Simulation of radiation hydrodynamics in two spatial dimensions is developed, having in mind, in particular, target design for indirectly driven inertial confinement energy (IFE) and the interpretation of related experiments. Intense radiation pulses by laser or particle beams heat high-Z target configurations of different geometries and lead to a regime which is optically thick in some regions and optically thin in others. A diffusion description is inadequate in this situation. A new numerical code has been developed which describes hydrodynamics in two spatial dimensions (cylindrical R-Z geometry) and radiation transport along rays in three dimensions with the 4 π solid angle discretized in direction. Matter moves on a non-structured mesh composed of trilateral and quadrilateral elements. Radiation flux of a given direction enters on two (one) sides of a triangle and leaves on the opposite side(s) in proportion to the viewing angles depending on the geometry. This scheme allows to propagate sharply edged beams without ray tracing, though at the price of some lateral diffusion. The algorithm treats correctly both the optically thin and optically thick regimes. A symmetric semi-implicit (SSI) method is used to guarantee numerical stability. Program summaryProgram title: MULTI2D Catalogue identifier: AECV_v1_0 Program summary URL:http://cpc.cs.qub.ac.uk/summaries/AECV_v1_0.html Program obtainable from: CPC Program Library, Queen's University, Belfast, N. Ireland Licensing provisions: Standard CPC licence, http://cpc.cs.qub.ac.uk/licence/licence.html No. of lines in distributed program, including test data, etc.: 151 098 No. of bytes in distributed program, including test data, etc.: 889 622 Distribution format: tar.gz Programming language: C Computer: PC (32 bits architecture) Operating system: Linux/Unix RAM: 2 Mbytes Word size: 32 bits Classification: 19.7 External routines: X-window standard library (libX11.so) and corresponding heading files (X11/*.h) are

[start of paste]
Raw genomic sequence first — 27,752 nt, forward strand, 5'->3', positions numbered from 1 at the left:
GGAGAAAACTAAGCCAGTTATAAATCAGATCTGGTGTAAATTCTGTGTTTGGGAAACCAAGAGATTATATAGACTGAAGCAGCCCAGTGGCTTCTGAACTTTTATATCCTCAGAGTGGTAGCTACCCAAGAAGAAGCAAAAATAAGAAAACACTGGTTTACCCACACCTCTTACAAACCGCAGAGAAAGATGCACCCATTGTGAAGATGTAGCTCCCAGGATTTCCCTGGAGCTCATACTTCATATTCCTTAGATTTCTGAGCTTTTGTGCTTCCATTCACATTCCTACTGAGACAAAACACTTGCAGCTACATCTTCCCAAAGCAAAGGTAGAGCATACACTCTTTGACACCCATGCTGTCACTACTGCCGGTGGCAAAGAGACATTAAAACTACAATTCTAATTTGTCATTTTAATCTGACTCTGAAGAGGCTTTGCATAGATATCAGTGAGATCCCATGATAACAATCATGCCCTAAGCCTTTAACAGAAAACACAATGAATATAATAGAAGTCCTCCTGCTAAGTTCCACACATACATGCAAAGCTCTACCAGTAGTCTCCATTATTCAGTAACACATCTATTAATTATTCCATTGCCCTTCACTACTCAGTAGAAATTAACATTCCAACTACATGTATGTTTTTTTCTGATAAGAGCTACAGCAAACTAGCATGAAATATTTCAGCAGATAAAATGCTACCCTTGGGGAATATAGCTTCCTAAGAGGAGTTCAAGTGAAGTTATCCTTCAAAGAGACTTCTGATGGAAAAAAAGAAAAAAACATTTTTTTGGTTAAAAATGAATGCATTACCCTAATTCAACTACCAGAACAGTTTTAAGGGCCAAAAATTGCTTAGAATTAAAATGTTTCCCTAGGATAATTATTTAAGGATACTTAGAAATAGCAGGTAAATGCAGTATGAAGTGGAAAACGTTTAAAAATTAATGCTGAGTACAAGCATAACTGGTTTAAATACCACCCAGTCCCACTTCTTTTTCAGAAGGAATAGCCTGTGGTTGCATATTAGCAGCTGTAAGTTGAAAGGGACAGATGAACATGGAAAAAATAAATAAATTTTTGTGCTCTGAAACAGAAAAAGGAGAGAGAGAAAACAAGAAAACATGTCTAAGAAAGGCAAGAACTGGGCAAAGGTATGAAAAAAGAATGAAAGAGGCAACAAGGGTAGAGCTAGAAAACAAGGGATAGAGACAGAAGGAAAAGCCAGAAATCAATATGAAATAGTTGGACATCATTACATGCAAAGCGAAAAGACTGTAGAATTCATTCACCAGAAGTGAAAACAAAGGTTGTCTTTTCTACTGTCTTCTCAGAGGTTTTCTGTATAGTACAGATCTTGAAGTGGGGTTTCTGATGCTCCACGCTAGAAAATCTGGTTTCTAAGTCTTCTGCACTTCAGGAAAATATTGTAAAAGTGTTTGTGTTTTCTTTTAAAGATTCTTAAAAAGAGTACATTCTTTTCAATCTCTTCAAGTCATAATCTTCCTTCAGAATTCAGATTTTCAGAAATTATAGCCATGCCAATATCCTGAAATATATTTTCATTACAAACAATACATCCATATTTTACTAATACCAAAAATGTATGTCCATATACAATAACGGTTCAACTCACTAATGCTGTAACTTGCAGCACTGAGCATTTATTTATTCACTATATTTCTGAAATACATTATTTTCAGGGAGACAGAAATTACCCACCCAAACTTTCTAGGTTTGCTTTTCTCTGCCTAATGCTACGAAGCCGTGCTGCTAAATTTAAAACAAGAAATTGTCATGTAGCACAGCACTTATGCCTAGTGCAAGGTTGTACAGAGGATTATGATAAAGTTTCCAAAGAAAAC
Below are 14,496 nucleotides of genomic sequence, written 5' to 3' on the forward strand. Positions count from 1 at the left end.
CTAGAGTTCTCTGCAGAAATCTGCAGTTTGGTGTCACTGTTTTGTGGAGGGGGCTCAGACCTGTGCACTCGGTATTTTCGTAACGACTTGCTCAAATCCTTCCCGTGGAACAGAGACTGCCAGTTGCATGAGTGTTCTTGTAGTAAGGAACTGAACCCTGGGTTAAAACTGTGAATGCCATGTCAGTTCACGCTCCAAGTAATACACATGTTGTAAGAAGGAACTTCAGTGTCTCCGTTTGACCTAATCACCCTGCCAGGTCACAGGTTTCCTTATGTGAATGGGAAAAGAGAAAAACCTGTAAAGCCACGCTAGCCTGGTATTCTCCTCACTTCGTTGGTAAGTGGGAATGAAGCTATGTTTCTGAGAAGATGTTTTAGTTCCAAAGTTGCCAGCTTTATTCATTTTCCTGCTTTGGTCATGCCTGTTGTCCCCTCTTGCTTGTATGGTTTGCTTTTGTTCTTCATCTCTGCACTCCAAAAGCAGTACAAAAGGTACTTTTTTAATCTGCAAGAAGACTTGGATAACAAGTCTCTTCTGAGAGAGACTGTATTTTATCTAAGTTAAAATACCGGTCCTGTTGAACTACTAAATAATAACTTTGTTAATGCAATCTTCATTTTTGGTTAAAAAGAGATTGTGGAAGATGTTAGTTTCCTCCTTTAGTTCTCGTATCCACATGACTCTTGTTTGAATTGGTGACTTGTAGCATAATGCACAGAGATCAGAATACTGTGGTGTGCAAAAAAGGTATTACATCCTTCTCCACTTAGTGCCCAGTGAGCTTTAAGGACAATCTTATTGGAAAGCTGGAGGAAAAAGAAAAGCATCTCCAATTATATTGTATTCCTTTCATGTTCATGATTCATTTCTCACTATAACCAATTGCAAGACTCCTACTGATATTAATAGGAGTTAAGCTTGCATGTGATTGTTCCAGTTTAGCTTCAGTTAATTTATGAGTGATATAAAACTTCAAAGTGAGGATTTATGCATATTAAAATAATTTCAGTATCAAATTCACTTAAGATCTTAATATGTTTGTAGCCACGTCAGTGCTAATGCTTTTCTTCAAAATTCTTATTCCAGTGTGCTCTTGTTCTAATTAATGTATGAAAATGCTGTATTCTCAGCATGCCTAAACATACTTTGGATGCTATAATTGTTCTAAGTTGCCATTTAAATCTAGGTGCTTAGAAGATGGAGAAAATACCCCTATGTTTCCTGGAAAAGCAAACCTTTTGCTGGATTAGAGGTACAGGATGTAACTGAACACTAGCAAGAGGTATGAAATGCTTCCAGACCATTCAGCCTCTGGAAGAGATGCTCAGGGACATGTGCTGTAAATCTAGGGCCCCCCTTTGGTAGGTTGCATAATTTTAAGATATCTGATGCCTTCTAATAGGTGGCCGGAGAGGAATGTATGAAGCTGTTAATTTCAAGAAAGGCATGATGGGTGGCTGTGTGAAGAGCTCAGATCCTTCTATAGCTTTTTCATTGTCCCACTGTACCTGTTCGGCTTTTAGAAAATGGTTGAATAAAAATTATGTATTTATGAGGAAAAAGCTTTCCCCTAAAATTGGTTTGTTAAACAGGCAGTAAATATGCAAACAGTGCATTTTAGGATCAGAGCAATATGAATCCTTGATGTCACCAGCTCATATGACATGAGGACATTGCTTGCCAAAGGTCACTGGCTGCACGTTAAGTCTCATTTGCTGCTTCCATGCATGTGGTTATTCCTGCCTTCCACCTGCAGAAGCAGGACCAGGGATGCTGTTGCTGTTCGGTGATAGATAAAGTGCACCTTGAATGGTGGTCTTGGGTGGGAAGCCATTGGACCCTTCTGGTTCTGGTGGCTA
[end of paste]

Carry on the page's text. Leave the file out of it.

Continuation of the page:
A novel 2D wavelength-time chaos code in optical CDMA system
NASA Astrophysics Data System (ADS)
Zhang, Qi; Xin, Xiangjun; Wang, Yongjun; Zhang, Lijia; Yu, Chongxiu; Meng, Nan; Wang, Houtian
2012-11-01
Two-dimensional wavelength-time chaos code is proposed and constructed for a synchronous optical code division multiple access system. The access performance is compared between one-dimensional chaos code, WDM/chaos code and the proposed code. Comparison shows that two-dimensional wavelength-time chaos code possesses larger capacity, better spectral efficiency and bit-error ratio than WDM/chaos combinations and one-dimensional chaos code.
Ren, X; Domier, C W; Kramer, G; Luhmann, N C; Muscatello, C M; Shi, L; Tobias, B J; Valeo, E
2014-11-01